Am I not wrong that some of the latest Samsung phones have there touchscreens functional under water? If they can do it, Apple can in one of the next iPhones too.
    I’ve never heard of that. Can you show us something?
  • Reply 7 of 20
    melgrossmelgross Posts: 31,256member
    mac_128 said:
    This technology is much more important for the Apple Watch.
    I’m assuming that’s a joke.

    oops! Read that incorrectly. Sorry.
    edited October 2018
  • Reply 8 of 20
    aplnubaplnub Posts: 2,582member
    You shower and swim with an apple watch. I find it relevant.
    melgross said:
    mac_128 said:
    This technology is much more important for the Apple Watch.
    I’m assuming that’s a joke.
  • Reply 9 of 20
    Why? I get that it could be useful but why?
  • Reply 10 of 20
    The way I initially read it, the title of the article made it seem like the iPhone will work better in the rain than when it is not in the rain!  :D

    I can see the user manual update: "For best results, use your phone either in the shower or go outside when it is raining."
  • Reply 11 of 20
    melgross said:
    Am I not wrong that some of the latest Samsung phones have there touchscreens functional under water? If they can do it, Apple can in one of the next iPhones too.
    I’ve never heard of that. Can you show us something?
    https://m.youtube.com/watch?v=IJUxi0ktDzw
    This is the video that came to mind, but looking at other reviews it seems like a hit or miss feature for it to work.
  • Reply 12 of 20
    melgrossmelgross Posts: 31,256member
    melgross said:
    Am I not wrong that some of the latest Samsung phones have there touchscreens functional under water? If they can do it, Apple can in one of the next iPhones too.
    I’ve never heard of that. Can you show us something?
    https://m.youtube.com/watch?v=IJUxi0ktDzw
    This is the video that came to mind, but looking at other reviews it seems like a hit or miss feature for it to work.
    So, it doesn’t really work.
    freediverx
  • Reply 13 of 20
    mcdavemcdave Posts: 1,010member
    They should be waterproofing to keep the coolant in, not the rain out.  Not sure how well that would work at altitude though.
  • Reply 14 of 20
    coolfactorcoolfactor Posts: 1,343member
    Carnage said:
    Why? I get that it could be useful but why?

    To make it more reliable in a wider range of conditions? It's called advancing technology. I'm confused by your confusion.
    edited October 2018 fastasleepfreediverx
  • Reply 15 of 20
    mac_128 said:
    This technology is much more important for the Apple Watch.
    Definitely. Water droplets change my TuneIn Radio station often when I’m in the shower. Now I try to remember to put it in Theater mode so the screen stays inactive. It’d be nice to be able to use the screen while there are droplets on it, though.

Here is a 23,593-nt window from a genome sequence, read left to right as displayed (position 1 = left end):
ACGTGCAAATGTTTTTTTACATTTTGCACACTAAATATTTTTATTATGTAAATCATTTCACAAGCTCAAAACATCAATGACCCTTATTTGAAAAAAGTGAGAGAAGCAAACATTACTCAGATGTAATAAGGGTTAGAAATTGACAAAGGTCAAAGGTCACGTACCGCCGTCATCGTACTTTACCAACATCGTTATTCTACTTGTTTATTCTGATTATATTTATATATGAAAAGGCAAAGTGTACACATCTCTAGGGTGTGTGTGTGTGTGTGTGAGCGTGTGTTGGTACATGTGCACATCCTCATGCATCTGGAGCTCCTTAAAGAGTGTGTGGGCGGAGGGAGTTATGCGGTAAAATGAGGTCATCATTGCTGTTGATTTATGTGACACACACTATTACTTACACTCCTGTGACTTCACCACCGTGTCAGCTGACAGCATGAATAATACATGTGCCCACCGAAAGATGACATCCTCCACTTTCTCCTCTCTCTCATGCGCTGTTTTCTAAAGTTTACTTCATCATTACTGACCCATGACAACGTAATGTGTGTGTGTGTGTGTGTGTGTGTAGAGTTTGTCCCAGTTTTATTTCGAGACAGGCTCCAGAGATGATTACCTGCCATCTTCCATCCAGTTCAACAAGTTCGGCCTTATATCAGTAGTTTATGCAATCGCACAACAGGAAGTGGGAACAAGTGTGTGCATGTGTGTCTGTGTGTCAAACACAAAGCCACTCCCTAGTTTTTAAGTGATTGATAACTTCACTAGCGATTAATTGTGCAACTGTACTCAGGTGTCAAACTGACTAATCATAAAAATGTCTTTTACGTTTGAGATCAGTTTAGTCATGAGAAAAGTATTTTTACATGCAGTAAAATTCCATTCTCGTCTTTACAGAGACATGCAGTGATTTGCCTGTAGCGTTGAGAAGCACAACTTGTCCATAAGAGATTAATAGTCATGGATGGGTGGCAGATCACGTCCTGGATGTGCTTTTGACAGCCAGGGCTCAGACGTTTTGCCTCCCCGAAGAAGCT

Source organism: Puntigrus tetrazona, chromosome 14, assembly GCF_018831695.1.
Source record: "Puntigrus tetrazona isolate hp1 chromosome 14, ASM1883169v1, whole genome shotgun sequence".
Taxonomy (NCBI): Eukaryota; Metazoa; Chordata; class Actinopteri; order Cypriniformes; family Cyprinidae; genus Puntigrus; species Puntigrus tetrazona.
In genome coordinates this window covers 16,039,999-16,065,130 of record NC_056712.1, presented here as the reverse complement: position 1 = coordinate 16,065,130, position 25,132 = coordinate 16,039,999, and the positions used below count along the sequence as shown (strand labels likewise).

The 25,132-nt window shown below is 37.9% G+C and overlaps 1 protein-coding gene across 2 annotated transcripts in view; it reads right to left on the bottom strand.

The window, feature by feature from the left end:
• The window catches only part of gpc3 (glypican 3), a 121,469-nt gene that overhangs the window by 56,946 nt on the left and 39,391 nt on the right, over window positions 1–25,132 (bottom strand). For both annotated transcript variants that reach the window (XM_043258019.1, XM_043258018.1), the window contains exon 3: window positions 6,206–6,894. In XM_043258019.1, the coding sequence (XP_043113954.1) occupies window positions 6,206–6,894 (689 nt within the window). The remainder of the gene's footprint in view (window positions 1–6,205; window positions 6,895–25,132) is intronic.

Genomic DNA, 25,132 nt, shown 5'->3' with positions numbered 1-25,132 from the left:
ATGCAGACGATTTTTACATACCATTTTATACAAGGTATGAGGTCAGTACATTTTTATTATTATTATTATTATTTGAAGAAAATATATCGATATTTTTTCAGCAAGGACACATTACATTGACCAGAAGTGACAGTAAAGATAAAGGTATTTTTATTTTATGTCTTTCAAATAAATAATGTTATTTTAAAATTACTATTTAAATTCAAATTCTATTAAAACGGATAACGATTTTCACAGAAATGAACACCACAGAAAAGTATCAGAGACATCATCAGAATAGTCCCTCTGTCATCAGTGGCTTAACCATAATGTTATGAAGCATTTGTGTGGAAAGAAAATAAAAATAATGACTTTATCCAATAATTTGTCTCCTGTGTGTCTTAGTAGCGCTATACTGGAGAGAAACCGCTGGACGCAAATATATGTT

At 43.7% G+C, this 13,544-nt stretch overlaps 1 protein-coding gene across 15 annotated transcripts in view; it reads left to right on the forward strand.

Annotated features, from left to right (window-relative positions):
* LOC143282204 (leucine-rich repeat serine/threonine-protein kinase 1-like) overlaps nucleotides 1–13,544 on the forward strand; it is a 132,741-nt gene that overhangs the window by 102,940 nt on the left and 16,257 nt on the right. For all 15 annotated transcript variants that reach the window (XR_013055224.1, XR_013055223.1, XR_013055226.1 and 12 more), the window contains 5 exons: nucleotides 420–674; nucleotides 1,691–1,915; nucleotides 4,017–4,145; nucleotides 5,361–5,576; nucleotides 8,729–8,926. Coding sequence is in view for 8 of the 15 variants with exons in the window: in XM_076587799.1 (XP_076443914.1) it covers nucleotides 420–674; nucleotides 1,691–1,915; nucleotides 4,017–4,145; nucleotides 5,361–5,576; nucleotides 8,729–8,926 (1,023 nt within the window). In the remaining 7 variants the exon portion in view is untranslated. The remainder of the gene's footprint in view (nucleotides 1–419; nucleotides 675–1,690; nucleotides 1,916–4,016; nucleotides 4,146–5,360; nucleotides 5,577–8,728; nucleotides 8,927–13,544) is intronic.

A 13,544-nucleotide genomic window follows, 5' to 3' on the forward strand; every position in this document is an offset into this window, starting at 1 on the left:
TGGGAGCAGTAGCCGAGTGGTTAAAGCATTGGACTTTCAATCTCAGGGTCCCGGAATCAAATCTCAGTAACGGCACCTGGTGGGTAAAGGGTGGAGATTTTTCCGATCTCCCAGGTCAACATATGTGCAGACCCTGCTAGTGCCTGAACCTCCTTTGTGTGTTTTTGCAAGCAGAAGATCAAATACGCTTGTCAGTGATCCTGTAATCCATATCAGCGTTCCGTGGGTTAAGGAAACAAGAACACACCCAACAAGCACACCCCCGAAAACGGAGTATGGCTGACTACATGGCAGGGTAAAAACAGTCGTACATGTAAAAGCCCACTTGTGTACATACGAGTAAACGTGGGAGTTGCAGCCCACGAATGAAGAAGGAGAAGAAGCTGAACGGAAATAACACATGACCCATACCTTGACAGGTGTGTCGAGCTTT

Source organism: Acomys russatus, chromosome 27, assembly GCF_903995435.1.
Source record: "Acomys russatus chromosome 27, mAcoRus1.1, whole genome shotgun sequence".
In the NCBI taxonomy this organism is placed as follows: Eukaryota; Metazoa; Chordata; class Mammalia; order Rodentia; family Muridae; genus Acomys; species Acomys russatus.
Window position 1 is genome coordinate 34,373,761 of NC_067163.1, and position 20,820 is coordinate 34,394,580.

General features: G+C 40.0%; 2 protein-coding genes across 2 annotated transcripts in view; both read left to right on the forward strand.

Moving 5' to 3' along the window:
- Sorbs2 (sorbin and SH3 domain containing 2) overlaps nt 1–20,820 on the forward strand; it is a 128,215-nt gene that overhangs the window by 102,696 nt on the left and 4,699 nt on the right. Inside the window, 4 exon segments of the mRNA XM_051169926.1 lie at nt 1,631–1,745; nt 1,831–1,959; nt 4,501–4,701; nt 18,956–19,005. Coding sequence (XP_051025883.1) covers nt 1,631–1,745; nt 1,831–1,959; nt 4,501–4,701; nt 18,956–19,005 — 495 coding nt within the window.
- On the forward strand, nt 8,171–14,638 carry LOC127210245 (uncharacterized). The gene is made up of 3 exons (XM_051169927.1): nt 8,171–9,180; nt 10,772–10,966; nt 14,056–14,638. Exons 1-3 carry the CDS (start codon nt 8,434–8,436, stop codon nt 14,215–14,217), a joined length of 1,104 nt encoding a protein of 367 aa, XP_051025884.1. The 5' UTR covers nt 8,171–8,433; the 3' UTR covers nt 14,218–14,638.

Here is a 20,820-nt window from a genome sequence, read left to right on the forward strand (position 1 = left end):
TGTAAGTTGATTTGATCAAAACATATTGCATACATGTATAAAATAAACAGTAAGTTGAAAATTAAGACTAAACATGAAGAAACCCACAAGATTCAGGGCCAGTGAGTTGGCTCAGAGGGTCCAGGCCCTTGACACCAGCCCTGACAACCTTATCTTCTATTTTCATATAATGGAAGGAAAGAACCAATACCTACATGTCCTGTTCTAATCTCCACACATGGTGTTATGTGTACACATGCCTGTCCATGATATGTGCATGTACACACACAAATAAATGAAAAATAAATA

• Reply 16 of 20
    Not sure if I really need this during the rain or just for my sweaty palms and fingers.
    freediverx
  • Reply 17 of 20

    To make it more reliable in a wider range of conditions? It's called advancing technology. I'm confused by your confusion.
    Just bend over your phone and the problem is solved. Regardless, the readability is not the best when you have drops on the screen. I get that it might help somebody.. one day... maybe, but the use case frequency is  really small and the workaround for the user pretty easy and painless.
  • Reply 18 of 20
    freediverxfreediverx Posts: 1,403member
    lkrupp said:
    It never dawned on me that this could be a problem.
    You don't get out much, do you?
  • Reply 19 of 20
    freediverxfreediverx Posts: 1,403member
    aplnub said:
    You shower and swim with an apple watch. I find it relevant.
    melgross said:
    mac_128 said:
    This technology is much more important for the Apple Watch.
    I’m assuming that’s a joke.
    Many of us would like to use our iPhones even when it's raining or with wet fingers.
  • Reply 20 of 20
    freediverxfreediverx Posts: 1,403member
    melgross said:
    Am I not wrong that some of the latest Samsung phones have there touchscreens functional under water? If they can do it, Apple can in one of the next iPhones too.
    I’ve never heard of that. Can you show us something?
    https://m.youtube.com/watch?v=IJUxi0ktDzw
    This is the video that came to mind, but looking at other reviews it seems like a hit or miss feature for it to work.
    That would accurately describe a large number of features and capabilities claimed by Android device makers.
    curtis hannah